Earplug production spans decades, from the late 1800s until the 1990s and these elements of personal adornment visually depict the social history of the Zulu people of Kwa-Zulu Natal during this time.
Amongst other things the stylistic development of the humble earplug epitomized the clash of cultures experienced when men conditioned to working with animal husbandry in the rural areas, left their homes to eke out a living in modern urban economies.
Ear plugs (isiquaza) were initially worn by Zulu men, as indicators of status, of those having completed circumcision. They signified the transition to adulthood and eligibility for marriage. The ear-lobe was cut and bamboo or training plugs ranging in scale progressively inserted into the lobe to gradually increase the dimension of the perforation. Originally these circular disks, were made from a variety of materials: Ivory and bone was used, later wood, bamboo and clay. Earplugs had smooth monochrome surfaces and reflected the artistic aesthetic of the Zulu people. At times found objects, or small containers of snuff served the purpose. Plugs ranged in scale up to 5 cms in diameter, depending on the stage of enlargement of the ear holes.
Migrant workers exposed to urbanization, employed in the mining or residential sector of large cities like Johannesburg, re-imagined these items and they perhaps lost some of their original ritual significance, developing instead into fabulous statements of fashion and adornment. After the 1930s, earplug makers were stylistically influenced by geometric details on Art Deco buildings and advertising decals (sunbeam floor polish). Traditional bead work and playing card motifs also underpinned the conception of designs.
Appreciated by viewers simply as elements of style, earplugs were seen in Johannesburg worn by the male staff of apartment blocks in Hillbrow, Killarney and Rosebank up until the 1990s. One can speculate that the earplugs with the white ground made a sartorial statement when combined with the so called “kitchen boy” white outfit with 2 rows of red trim, used by staff at this time.
Zulu women also started to wear these earplugs brought home as gifts by their husbands in the 1950s, Due to financial reasons, sometimes single earplugs were given as gifts, several months apart, resulting in two different patterns worn by one woman, as is evident in photography from this period.
In the 1940’s some earplugs were painted or triangular pieces were cut out of the wooden plugs to form a pattern. But earplug design reached its artistic apogee in the late 40’s and 50’s, when Marley floor tiles became popular. This novel material was sourced by craftsmen to make the most fabulous of designs. Marley tiles were sliced into small segments and each piece painstakingly pinned to the sides of the wooden plug with discarded gramaphone needles. The resulting blue, red and green interlocking geometric patterns formed a waterproof mosaic image that appeared to float on a white ground.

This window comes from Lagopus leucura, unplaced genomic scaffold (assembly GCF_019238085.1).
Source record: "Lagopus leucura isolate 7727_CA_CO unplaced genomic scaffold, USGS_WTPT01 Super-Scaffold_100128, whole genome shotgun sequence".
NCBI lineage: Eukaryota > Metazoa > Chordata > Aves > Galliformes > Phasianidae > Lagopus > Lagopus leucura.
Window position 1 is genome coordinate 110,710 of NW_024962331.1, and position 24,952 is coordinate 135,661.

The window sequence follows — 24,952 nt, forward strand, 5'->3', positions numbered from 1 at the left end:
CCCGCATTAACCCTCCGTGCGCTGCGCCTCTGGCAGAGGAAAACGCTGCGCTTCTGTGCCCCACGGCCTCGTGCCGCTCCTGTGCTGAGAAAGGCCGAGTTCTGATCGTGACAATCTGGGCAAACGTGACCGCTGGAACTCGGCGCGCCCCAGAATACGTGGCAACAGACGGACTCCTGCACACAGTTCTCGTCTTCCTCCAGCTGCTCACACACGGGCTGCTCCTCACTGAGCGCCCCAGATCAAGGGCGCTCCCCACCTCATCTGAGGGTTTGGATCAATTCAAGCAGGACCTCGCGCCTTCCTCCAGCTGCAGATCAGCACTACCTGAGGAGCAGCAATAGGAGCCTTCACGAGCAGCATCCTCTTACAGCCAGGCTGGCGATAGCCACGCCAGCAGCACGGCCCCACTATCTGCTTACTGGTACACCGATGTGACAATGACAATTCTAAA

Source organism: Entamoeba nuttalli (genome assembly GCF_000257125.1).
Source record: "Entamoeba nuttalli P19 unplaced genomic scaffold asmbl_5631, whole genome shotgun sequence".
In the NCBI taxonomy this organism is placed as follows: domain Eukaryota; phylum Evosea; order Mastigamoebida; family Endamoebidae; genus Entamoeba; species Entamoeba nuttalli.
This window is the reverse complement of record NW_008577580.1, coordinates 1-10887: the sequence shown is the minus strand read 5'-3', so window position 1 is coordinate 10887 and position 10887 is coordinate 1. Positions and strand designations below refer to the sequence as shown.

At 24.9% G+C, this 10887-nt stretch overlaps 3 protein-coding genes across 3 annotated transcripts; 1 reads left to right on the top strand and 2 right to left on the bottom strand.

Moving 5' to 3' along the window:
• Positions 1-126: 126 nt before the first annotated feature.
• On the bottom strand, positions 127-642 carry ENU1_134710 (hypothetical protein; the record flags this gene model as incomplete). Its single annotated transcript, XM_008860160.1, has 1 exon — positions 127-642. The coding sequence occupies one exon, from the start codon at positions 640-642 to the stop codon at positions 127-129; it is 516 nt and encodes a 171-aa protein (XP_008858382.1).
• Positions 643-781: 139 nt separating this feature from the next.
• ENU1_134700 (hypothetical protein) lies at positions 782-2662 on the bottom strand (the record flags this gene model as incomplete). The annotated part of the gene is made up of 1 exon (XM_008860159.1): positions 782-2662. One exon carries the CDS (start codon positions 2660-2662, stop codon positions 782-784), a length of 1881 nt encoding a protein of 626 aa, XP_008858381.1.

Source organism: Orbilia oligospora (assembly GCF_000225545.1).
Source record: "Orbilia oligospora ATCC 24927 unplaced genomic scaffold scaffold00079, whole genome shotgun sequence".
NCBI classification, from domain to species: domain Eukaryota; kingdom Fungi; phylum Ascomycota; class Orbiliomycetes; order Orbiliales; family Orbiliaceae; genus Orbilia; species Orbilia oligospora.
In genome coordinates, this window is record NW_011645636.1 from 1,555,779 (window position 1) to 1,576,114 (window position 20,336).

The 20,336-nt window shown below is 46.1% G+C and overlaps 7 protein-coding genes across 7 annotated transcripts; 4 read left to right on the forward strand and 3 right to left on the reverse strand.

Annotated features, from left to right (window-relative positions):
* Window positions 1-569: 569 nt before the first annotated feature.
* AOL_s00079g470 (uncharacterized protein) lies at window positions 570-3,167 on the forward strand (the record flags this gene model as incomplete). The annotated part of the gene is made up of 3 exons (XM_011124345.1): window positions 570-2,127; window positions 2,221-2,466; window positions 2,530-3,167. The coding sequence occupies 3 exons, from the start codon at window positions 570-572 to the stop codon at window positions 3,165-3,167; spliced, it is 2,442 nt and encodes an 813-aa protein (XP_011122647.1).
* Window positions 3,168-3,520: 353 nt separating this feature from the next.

Earplug designs included triangles, the position of which could be reversed or opposed to each other, linear elements and dots, There were also suns and butterfly motifs (which were stylized) and chevrons or zig zag patterns. The form of these geometric elements were sliced into different colours. But each inlay element is perfectly proportioned and the whole is indicative of brilliant design.
The success of these designs led to many masterful variations. Patterns, mostly of triangles derived from those on earplugs, were painted with enamel paint onto mat rack holders, fighting sticks and dance maces at this time.
By the 1960s and 70s designs were simplified and thick brightly coloured vinyl was used instead of Marley tiles to clad the sides of earplugs. At this time, the dimensions of these items increased proportionally as brass studs were added, also imparting a rich encrusted surface texture.
By the late 1980’s urbanized Zulu men and women living in the townships no longer cut their earlobes, but for identity and status, when called to perform marriage or traditional ceremonies, wore a type of clip-on earplug instead. Each ear plug comprised 2 wooden disks decorated with vinyl pieces on the outside but joined in the middle with twisted elastic. This exerted the requisite tension to keep the plugs in place when attached to the lobe.
The conception of design, proportion and craftsmanship of these items designate them as little jems. Made in Kwa-Zulu Natal, ear plug manufacture was a business opportunity for Zulu craftsmen and they were made and marketed in Durban and Mai-Mai in Johannesburg. Craftsmen from different regions developed a signature style or motif and the production or hand of a particular artist can be identified from examples in collections.
The sheer exuberance of these pieces reflect the colourful material culture of the Zulu people in the mid 20th century. Other novelty items associated with Zulu people, included mat rack holders, shoes with zig zag designs ingeniously fashioned from tyres and chests covered in religious iconography.
Today, because of international prices, 1950s earplugs are faked, but one can still tell the difference between the real and not so real. Its in the positioning of the nails and the nails themselves. Sometimes the design might be skew, or lacking in sureness.
For a view into the stylistic development of Zulu womans clothing design in the last years look at the post termed: Fong kong Zulu.